Arriving in Siguënza was typical – everyone fight to to be the “first” to see the Castillo (castle). Siguënza happens to be on a hill in a valley. Nothing is flat. A mountain-goat’s terrain. Our swollen feet and lethargy required a walk. I suggested a “war-walk” (pedestrian verson of wardriving) of the village to seek out a free wi-fi connection. My mother-in-law’s house is located on a section of town just outside of the main village call Los Hoteles (the hotels). Siguënza is a 12th century medieval village and also a religious center of the area. This neighborhood was the traditonal location of guest-houses for pilgrims visiting the area. The last few years had seen much development (condos!), and I had hoped that some fancy neighbor might have an unsecured router in the vicinity. What a dream! Nada, zip, zilch.
Our first-stop was the Tourist Information office to ask. I’m such a tourism-dork. The lady was quite helpful in suggesting possible location where I might poach some bandwidth. So, with her direction, we began the war-walk. Picture me leading the group through the village with my netbook and Network Stumbler seeking a signal. The Bar Don Rodrigo advertised “internet”, but I think their clientele has changed recently and providing wi-fi was obviously not a priority. (This is putting it nicely.)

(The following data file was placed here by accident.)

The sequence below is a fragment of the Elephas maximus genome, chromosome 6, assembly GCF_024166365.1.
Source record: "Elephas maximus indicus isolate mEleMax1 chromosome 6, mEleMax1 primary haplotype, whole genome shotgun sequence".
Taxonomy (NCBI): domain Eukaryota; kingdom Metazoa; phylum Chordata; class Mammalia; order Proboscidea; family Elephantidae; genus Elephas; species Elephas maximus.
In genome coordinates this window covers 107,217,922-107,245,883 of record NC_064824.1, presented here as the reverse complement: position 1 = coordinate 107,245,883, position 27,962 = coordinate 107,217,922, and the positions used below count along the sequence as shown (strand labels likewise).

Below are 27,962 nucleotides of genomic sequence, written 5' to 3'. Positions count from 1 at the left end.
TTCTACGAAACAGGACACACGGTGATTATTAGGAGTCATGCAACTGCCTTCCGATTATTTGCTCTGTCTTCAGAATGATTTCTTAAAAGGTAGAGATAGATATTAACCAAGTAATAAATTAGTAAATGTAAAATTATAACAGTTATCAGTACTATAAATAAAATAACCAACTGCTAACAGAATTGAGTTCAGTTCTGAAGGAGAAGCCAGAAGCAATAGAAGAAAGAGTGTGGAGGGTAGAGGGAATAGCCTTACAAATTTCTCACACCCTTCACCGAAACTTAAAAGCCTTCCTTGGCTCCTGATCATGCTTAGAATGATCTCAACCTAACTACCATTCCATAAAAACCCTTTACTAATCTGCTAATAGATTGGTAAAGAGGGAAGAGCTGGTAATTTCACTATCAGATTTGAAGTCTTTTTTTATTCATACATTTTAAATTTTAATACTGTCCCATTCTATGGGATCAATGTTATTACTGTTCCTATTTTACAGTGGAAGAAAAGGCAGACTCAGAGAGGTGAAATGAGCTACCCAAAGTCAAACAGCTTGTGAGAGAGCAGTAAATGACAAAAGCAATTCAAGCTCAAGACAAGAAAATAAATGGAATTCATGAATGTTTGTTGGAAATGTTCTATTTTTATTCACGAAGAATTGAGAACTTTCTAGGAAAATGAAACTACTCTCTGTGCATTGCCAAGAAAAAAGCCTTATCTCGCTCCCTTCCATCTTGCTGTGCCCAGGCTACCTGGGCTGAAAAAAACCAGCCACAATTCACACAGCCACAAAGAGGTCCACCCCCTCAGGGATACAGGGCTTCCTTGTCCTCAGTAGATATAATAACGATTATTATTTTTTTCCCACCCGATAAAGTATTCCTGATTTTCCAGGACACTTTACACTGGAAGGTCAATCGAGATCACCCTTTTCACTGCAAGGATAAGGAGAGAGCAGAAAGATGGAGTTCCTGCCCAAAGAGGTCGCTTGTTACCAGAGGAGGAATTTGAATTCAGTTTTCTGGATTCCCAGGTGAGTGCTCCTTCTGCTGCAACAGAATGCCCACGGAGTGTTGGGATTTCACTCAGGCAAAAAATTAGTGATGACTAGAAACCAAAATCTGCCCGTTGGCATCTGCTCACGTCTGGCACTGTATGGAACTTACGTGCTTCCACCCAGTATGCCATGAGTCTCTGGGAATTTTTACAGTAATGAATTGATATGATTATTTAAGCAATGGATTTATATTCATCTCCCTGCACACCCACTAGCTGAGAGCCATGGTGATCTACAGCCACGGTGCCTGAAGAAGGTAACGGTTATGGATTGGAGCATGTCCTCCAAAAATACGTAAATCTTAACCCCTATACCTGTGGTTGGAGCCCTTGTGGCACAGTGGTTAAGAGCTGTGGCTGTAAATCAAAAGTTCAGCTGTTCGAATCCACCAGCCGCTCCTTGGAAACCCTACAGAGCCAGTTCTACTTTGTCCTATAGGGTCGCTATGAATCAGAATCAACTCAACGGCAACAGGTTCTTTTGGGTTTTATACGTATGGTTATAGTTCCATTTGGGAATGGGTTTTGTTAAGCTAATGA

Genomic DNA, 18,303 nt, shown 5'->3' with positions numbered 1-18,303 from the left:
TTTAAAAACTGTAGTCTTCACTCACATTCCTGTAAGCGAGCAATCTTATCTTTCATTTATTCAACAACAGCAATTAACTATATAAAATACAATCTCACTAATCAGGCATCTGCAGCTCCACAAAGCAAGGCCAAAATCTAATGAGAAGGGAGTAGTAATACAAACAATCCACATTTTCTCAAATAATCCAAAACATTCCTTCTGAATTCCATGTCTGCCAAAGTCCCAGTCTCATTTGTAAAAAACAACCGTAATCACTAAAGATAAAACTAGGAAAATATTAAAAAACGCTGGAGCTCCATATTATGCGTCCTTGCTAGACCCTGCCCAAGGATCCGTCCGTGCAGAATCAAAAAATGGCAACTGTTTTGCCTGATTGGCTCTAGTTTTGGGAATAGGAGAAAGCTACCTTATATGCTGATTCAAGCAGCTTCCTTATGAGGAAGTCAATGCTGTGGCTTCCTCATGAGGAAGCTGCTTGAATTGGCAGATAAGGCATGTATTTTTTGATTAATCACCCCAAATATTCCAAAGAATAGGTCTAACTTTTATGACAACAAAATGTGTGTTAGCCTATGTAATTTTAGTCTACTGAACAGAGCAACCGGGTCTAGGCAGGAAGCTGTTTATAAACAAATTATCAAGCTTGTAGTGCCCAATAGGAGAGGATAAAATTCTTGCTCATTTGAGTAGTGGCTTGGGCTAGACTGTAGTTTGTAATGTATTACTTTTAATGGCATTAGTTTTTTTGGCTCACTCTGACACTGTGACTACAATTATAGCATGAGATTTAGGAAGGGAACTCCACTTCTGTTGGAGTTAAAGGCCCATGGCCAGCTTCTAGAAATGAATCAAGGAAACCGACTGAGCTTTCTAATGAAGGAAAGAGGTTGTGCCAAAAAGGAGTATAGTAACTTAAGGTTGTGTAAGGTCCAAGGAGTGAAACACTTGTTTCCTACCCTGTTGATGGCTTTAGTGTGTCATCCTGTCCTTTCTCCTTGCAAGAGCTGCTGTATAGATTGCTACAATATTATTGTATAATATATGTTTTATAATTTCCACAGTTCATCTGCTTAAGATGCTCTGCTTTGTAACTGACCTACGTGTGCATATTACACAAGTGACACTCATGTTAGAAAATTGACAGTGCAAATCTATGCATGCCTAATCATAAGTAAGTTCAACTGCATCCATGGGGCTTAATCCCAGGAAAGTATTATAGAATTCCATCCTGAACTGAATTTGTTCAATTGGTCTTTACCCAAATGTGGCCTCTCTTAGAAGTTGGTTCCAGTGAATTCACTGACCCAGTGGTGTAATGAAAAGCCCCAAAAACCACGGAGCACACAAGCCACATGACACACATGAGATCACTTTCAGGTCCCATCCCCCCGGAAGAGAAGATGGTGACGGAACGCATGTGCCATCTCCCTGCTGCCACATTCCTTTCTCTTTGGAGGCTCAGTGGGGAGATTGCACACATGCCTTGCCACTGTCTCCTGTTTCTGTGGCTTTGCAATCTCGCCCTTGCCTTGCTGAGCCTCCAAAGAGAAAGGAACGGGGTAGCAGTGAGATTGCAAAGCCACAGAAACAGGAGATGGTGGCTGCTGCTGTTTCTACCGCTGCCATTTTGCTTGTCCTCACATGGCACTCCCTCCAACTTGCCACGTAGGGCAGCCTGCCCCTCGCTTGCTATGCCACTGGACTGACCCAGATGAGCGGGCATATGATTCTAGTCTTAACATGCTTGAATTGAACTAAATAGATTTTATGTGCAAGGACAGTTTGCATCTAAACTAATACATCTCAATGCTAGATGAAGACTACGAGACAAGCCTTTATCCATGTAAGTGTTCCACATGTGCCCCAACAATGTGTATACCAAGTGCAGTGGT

So, walking up the hill to the strategically placed and renovated castle, we passed “the library”. Ha, not exactly what you’d expect. I found a strong unsecured signal, but no joy. Onward. Well, as I had expected the Parador at the castle had free public wi-fi. Good, but at the top of the hill?! Damn, that’s going to hurt after a day’s worth of biking.
Speaking of bikes, they arrived on Saturday with no problem. Well, except for the wrong-sized pedals for the trail-a-bike. Looks like the small one will have to wait till Monday when the only “bike shop” in town is open.
We had a nice lunch/dinner with my brother-in-law’s family Saturday followed by our traditional walk in “El Pinar” (the Pines – Yo Mouse!). Beautiful day! Oh, I forgot to mention our shopping trip to the weekly “mercadillo” (little market). It’s sort of a Farmer’s Market + Dollar Store. Very weird as all the junk merchants are Middle-eastern. The produce and fruit kick ass. After the walk, it was down to “El Alameda” (The park where everyone strolls). We alway hang-out for drinks and freshly fried churros (Spanish donuts).
Sunday, today, we did a hilly ride to the highest point of the area where the radio/cell towers are located. A killer grind which I would not do pulling the trail-a-bike. I may like pain, but I’m not “estupido”. Now, I’m drinking beer in the castle so the waiter doesn’t get pissed while I poach their connection. The crappy signal is impeding picture uploads… but I’ll try.
Well, those are not all the pictures I wanted to post because I’m having uploading “issues”. But we can’t afford any more Coca Colas or Beer in the castle, and the waiter keeps looking at us. So, I’ll try again later, and hit “publish” for now.